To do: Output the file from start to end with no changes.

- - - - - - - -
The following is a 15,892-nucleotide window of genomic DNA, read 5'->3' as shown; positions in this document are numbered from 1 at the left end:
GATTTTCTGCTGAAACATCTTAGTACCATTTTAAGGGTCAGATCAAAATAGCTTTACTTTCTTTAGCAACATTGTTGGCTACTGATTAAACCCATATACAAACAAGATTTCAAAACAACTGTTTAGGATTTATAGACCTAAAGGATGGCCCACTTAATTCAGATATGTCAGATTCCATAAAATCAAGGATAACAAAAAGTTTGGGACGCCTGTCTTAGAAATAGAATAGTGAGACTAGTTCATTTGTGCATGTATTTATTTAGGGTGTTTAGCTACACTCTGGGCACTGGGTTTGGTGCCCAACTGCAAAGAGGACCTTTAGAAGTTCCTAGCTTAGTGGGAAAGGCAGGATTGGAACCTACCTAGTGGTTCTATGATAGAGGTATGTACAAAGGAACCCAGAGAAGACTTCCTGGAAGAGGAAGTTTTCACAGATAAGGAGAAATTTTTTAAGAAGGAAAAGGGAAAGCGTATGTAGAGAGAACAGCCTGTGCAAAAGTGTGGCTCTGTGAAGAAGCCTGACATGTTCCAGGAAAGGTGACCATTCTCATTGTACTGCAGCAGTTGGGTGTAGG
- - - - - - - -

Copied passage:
The following is a 15,892-nucleotide window of genomic DNA, read 5'->3' as shown; positions in this document are numbered from 1 at the left end:
GATTTTCTGCTGAAACATCTTAGTACCATTTTAAGGGTCAGATCAAAATAGCTTTACTTTCTTTAGCAACATTGTTGGCTACTGATTAAACCCATATACAAACAAGATTTCAAAACAACTGTTTAGGATTTATAGACCTAAAGGATGGCCCACTTAATTCAGATATGTCAGATTCCATAAAATCAAGGATAACAAAAAGTTTGGGACGCCTGTCTTAGAAATAGAATAGTGAGACTAGTTCATTTGTGCATGTATTTATTTAGGGTGTTTAGCTACACTCTGGGCACTGGGTTTGGTGCCCAACTGCAAAGAGGACCTTTAGAAGTTCCTAGCTTAGTGGGAAAGGCAGGATTGGAACCTACCTAGTGGTTCTATGATAGAGGTATGTACAAAGGAACCCAGAGAAGACTTCCTGGAAGAGGAAGTTTTCACAGATAAGGAGAAATTTTTTAAGAAGGAAAAGGGAAAGCGTATGTAGAGAGAACAGCCTGTGCAAAAGTGTGGCTCTGTGAAGAAGCCTGACATGTTCCAGGAAAGGTGACCATTCTCATTGTACTGCAGCAGTTGGGTGTAGG